Did you say Complexity, eh?

TL;DR After introducing what complexity is, how it can be measured, and how to monitor it in Ruby – I’ll get to the difficult part: how to reduce it in Ruby. The post is concluded with some thoughts and recap.

Intro

Even Vader does not know what are those buttons for.

Developing a feature requires some attention on code quality – for the sake of reliability, efficiency, security, and maintainability. If you have been following us, you know that we are not satisfied with code that just works – and nor should you be. One of the ways to achieve good quality is keeping the complexity in check. After introducing what complexity is, how it can be measured, and how to monitor it in Ruby – I’ll get to the difficult part: how to reduce it in Ruby.

Disclaimer: As complexity is not a simple topic and deserves to be illustrated – this post is a bit longer than usual – I hope you’ll bear with me. Bookmark it, you can always read it in pieces.

Easy, isn’t it? Eek!

Complexity is a term covering several issues – including time and space complexity of an algorithm. In this case, we’re talking about code complexity i.e. how complex it is to understand and modify your code. For a machine, it makes no difference. For another  human being, the case is entirely different. Complex code is hard to read – hard to modify – and hard to debug (yep, we’re writing code for humans). It impacts the maintainability and reliability of the software directly .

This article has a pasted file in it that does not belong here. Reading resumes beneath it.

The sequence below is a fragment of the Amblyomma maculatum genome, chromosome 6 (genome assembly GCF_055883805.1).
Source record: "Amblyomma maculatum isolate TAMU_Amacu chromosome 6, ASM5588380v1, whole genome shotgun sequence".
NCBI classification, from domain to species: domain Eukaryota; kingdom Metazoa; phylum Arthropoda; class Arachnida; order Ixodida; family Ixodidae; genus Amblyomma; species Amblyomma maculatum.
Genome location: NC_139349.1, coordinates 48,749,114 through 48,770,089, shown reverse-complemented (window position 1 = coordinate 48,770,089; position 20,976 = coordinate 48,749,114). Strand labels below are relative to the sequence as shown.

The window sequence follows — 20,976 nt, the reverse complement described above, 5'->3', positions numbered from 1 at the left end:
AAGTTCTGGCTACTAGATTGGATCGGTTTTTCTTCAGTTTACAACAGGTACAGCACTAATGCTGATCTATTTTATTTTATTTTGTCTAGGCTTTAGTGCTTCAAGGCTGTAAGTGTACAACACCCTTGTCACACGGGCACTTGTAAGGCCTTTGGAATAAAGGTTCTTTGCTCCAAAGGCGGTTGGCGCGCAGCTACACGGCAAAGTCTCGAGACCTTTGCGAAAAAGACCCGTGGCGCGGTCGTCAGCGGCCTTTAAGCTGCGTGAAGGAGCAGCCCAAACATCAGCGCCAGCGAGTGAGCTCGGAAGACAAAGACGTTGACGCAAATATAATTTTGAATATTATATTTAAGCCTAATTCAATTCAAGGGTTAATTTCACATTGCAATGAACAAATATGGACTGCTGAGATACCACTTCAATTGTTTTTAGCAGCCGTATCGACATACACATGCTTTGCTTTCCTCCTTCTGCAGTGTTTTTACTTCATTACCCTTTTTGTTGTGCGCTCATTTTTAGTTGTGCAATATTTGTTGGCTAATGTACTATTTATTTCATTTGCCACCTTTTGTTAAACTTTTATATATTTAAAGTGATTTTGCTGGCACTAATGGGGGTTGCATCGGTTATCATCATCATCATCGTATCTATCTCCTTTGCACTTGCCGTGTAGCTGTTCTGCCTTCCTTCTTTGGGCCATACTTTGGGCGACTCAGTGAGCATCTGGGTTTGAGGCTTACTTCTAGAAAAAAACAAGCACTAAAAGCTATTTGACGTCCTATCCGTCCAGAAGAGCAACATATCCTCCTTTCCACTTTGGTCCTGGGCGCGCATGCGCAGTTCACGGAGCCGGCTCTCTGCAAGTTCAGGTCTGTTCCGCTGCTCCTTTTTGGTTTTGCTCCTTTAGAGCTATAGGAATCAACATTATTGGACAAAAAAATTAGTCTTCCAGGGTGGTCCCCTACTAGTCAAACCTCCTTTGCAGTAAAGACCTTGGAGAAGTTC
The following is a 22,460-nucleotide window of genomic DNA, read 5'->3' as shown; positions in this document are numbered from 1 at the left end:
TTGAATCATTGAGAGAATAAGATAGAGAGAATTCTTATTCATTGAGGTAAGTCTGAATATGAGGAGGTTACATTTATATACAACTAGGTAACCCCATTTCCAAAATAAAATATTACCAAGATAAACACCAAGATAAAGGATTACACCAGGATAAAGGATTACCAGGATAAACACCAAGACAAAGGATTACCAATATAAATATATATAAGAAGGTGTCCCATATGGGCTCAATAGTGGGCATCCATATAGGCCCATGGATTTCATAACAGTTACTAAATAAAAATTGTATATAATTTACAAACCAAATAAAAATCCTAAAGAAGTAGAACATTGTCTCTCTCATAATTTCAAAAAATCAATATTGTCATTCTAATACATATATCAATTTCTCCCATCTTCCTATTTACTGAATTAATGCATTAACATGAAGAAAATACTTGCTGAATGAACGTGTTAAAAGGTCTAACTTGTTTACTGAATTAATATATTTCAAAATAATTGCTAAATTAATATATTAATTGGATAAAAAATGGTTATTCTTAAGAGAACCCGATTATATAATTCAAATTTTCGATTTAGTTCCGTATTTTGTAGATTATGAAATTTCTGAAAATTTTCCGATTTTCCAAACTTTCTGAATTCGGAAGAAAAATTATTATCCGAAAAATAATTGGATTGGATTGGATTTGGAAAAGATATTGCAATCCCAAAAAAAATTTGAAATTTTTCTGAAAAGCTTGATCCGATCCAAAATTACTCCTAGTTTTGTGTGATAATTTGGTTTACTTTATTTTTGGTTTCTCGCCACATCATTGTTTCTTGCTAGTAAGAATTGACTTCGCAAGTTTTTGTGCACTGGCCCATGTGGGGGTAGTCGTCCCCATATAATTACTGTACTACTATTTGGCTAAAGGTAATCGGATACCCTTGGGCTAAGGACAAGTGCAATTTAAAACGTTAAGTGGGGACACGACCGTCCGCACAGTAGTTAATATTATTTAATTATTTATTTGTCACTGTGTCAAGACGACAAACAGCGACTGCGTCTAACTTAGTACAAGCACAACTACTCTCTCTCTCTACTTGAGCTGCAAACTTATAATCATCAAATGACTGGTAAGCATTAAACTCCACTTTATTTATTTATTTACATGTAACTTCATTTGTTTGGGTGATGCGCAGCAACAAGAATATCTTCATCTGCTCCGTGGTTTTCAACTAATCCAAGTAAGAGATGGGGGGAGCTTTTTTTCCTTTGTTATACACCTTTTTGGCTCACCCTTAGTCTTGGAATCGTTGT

As code complexity has many facets, it is not so easy to summarize it with a single measure. Several measures have been developed, each one allowing to grab one aspect of complexity.As an introduction, we’ll be covering the Cyclomatic Complexity metric and the ABC metric.

Cyclomatic Complexity

The most known metric is the cyclomatic complexity indicator. It measures how many paths of execution are possible through the code. If there is no branch (neither loop nor exception rescue), then there is only one path (i.e. the code is purely sequential) and the complexity equals to 1.

def hello_world
 puts "Hello world"
end

Cyclomatic Complexity: one path

Each time you add a branch or a loop, you create new paths – and complexity increases. For instance, adding one if-clause results in two paths, and a complexity equaling 2.

def hello(name)
 if name
    puts "Hello #{name}"
 end
end

Cyclomatic Complexity: 2 paths

Its evaluation is easy, especially when considering only one possible exit point, i.e. one return:

NB + 1

where NB is the number of branch and loop keywords. If you consider multiple exit points, it is:

NB - NR + 2

where NR is the number of returns. For instance, if we’re rewriting the previous example with a guard clause, we have now a complexity equals to 1 as we have 2 exit points.

def hello(name)
 return unless name
 puts "Hello #{name}"
end

Cylomatic Complexity: 2 exit points

By nesting more and more branches, we’ll get the Arrow Anti-Pattern with a high cyclomatic complexity.

Really sizing up its meaning needs some experience. However, according to the community and according to some studies, 11 seems to be a good sanity threshold at a module/class level. This is not just a number, it has been observed that defects and cyclomatic complexity are correlated!

The ABC Metric

ABC is not per se a complexity metric. It is a measure of number statements and structures. Still, it is accepted that functional size has an impact on the complexity: a method with a lot of instructions, assignments, calls, branches, and other structures will be more complex and harder to understand – due to its size. ABC is computed as a function distance of the number of: assignments (A), branches (B), and conditions (C):

|ABC| = sqrt( A * A + B * B + C * C )